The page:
This won’t necessarily fit in with the official version of what pacing is, but it’s how I’ve come to see and understand the idea/technique.
- Pacing is a technique that helps people manage their ME/CFS
- It’s about finding balance, and doing what you can when you can
- Most of the work has to be done by the sufferer, although there are ways other people can help, and there are professionals who can offer advice and assistance
- It’s an ongoing process to manage the condition, not a quick fix, not a cure
How to describe pacing? Pacing is (in theory) like becoming an adult: you have to accept things are different than before and that you’re not finished learning, become responsible for your own actions and decisions, be aware of yourself and what you’re doing, understand that actions have consequences, and on occasion be prepared to bargain & compromise. It’s also alike in that while guidelines and advice can be given, it’s up to the individual to work out how best to apply the concept to their own life.
Acceptance. This is sort of the first step, because if you don’t accept you have this condition – that you can’t carry on like you used to and that there will be unexpected ups and downs – then you’re not going to be able to get on with adapting and learning how to manage it. Unfortunately that’s where the advice ends: you have to work out how to come to terms with having ME/CFS for yourself.
Learning. As with any condition, there are many new things you’re going to have to learn. There are general practicalities: what the condition is, how it affects you, what potential treatments are, what your triggers, warning signs and limits are, how to deal with physical symptoms and what lifestyle changes these may necessitate. There are more personal considerations: how your character will help/hinder you, dealing with related emotional issues, telling family and friends and coping with their reactions, ditto for strangers. It doesn’t end there either, because if you have the condition for a long time your symptoms may alter, either in severity or type.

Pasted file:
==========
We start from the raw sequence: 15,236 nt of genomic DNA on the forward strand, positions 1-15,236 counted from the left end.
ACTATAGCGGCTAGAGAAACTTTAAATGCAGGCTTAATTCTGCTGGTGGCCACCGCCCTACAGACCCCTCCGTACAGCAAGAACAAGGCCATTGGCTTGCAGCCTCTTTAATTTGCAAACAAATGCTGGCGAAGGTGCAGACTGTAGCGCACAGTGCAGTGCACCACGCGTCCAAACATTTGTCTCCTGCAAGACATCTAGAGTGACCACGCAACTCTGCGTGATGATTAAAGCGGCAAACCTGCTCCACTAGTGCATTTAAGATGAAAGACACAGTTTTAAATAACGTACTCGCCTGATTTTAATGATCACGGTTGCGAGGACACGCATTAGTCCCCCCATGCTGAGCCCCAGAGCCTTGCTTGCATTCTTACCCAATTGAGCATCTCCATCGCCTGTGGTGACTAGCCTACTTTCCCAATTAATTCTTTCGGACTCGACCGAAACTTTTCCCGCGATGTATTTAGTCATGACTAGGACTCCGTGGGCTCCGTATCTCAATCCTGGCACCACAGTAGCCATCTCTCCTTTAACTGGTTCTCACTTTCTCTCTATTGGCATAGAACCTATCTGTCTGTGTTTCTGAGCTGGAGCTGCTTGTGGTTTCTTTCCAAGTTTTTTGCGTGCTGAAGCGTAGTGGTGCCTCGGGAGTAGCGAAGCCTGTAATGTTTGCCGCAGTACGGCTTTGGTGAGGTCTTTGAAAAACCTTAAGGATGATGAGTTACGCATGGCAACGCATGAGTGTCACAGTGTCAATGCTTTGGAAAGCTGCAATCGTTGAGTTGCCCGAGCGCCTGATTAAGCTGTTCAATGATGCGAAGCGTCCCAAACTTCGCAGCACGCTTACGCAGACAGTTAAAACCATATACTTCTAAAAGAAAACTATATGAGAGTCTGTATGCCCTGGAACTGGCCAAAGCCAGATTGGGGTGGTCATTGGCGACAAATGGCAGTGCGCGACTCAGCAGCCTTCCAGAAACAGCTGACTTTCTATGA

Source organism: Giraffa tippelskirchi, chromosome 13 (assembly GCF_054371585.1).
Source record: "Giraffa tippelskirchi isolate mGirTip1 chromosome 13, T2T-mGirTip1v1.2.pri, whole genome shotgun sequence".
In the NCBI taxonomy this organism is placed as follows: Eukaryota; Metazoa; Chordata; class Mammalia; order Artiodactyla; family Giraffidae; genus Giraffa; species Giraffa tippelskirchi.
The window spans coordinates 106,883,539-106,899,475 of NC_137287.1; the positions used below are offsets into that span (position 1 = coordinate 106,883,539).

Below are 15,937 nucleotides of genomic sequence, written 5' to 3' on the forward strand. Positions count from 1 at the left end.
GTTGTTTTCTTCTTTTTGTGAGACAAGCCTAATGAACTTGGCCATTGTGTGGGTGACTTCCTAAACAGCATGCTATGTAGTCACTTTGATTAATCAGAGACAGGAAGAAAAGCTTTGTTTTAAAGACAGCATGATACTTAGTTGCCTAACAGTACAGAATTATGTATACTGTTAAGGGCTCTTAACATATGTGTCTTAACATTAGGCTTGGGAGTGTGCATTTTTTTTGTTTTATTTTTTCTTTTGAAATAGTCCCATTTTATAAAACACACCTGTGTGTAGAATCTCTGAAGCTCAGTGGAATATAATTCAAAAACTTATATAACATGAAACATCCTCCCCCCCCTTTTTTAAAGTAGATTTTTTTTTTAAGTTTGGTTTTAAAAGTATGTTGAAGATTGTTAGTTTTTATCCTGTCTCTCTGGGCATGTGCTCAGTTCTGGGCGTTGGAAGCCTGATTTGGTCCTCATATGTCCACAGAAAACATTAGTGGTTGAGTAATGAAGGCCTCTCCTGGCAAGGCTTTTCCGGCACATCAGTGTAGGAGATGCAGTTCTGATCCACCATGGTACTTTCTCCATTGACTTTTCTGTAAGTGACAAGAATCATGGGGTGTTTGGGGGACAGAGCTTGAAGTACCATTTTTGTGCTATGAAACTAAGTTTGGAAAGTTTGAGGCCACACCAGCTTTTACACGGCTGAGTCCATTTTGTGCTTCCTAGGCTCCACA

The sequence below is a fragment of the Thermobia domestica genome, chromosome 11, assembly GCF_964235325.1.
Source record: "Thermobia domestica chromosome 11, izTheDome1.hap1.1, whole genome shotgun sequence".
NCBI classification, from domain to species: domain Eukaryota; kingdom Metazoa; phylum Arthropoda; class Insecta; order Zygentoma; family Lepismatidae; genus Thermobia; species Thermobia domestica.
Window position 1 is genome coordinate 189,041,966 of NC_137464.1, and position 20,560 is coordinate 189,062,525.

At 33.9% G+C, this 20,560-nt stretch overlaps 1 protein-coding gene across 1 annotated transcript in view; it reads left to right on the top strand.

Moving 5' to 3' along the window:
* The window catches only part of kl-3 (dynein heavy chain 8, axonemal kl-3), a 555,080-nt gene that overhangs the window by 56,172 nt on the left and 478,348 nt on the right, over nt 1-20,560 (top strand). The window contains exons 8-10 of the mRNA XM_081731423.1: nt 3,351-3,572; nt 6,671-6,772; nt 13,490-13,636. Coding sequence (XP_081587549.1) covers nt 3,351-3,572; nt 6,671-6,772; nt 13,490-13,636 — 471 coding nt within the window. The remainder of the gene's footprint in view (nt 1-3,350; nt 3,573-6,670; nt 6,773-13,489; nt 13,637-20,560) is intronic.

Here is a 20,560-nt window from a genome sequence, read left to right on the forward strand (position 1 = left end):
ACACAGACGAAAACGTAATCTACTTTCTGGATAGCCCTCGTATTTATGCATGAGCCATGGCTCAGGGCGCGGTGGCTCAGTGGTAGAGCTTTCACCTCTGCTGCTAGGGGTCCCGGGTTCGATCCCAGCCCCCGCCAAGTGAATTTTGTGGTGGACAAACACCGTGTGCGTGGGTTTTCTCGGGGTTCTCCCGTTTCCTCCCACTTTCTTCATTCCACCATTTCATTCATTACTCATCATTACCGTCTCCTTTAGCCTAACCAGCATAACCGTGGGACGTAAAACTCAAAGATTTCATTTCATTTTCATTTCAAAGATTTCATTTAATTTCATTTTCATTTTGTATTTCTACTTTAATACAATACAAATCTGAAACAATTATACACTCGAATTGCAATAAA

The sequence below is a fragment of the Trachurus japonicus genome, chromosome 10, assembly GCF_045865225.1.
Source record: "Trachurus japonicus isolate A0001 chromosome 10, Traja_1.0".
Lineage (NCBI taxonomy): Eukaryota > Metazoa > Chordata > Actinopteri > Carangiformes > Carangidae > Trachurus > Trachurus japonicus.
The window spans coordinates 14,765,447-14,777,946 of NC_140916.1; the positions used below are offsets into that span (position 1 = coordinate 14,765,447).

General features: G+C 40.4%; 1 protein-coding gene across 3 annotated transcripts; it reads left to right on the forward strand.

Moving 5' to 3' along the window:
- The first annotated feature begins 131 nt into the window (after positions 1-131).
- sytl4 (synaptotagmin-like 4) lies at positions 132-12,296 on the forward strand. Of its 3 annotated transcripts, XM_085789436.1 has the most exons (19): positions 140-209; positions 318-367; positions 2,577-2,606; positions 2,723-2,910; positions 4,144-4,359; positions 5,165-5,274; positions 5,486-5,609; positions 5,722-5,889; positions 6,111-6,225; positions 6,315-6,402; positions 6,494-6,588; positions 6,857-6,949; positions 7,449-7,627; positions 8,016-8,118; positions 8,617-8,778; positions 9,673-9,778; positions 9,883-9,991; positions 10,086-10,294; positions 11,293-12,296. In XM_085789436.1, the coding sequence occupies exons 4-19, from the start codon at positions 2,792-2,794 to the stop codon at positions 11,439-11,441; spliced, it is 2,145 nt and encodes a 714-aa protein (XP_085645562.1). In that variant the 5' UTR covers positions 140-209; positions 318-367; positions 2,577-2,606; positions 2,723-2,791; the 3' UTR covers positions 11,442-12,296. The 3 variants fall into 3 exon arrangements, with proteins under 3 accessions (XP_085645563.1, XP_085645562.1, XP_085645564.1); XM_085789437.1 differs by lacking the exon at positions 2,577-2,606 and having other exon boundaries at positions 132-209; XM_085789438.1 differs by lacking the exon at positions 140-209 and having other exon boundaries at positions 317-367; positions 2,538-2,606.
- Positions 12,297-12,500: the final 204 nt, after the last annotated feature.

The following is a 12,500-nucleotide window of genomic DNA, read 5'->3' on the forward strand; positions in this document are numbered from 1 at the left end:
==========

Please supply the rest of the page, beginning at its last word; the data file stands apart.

Responsibility. Although there will be people offering advice and support, you have to take responsibility for finding out what works for you, because there’s no checklist or or set of rules for ME/CFS. What works for one person may not work for another. It’s up to you to try things or not, to find out information, to implement suggestions, to keep going. It’s also only right (and means you’re a nice person) if you accept responsibility in another way – don’t blame other people when you suffer a set-back. If you went in to work, went out with friends, stayed up a bit later, that was your decision. Because everyone knows. . .
Actions have consequences.
Bargain & compromise. This can be a dicey business, but if you have a line-up of things you really want to do, you may decide (or may have to) implement these options. For example, you have a part-time job Monday, Tuesday, Friday. It’s your friend’s birthday and they want you to come out at the weekend. You always go out with your mum on Thursday. You know you’ve already been overdoing it a bit recently and there’s that bug going round the office. What do you do? Ignore your warning signs and do it all? You end up near-enough housebound for two weeks at least. Your other options? A) choose one or two activities which are the most important and excuse yourself from the rest. B) take it one day at a time, doing whatever is planned but taking it as easy as possible and being ready to call a halt if you get worse. C) decide you’ll do x even though you know you’ll probably suffer for it, leave y early, and rearrange z for another time.
Awareness. You have to become aware of how you’re feeling because no-one else can do that for you. Only you can know if you’re feeling run-down, and you have to be strong enough to follow through on that knowledge – if you think you’ve had enough say so, do something about it, stick to your decision. (Unless you really start feeling better or decide it’s worth the risk)
Honesty is also an important element of pacing. You need to be honest with yourself and others about how you’re feeling: don’t pretend nothing’s wrong if it is, because you’ll suffer in the end; but when you can do things – even little things – then do so because it will probably make you and the people around you feel better, more positive.
Google’s definition of ‘pace’ is to: walk at a steady speed, especially without a particular destination and as an expression of anxiety or annoyance. Well what you want with ME/CFS is to keep on at a steady maintainable speed, and setting goals might not be the best idea to achieve that. (Although that also depends on your personality and what the goals are I guess) The anxiety and annoyance you get for free, and will make themselves known without any say-so from you!
In the end pacing is about balance – you can’t do everything you used to, but if you take care you can shave off the major lows you have probably been suffering and establish a new ‘normal’. For the technique to be most effective it should become a way of life, almost instinctive. You sense your warning signs and heed them, and you don’t deliberately do more than you know you can handle unless you’re willing to accept the consequences. . . In other words, you do what you can when you can.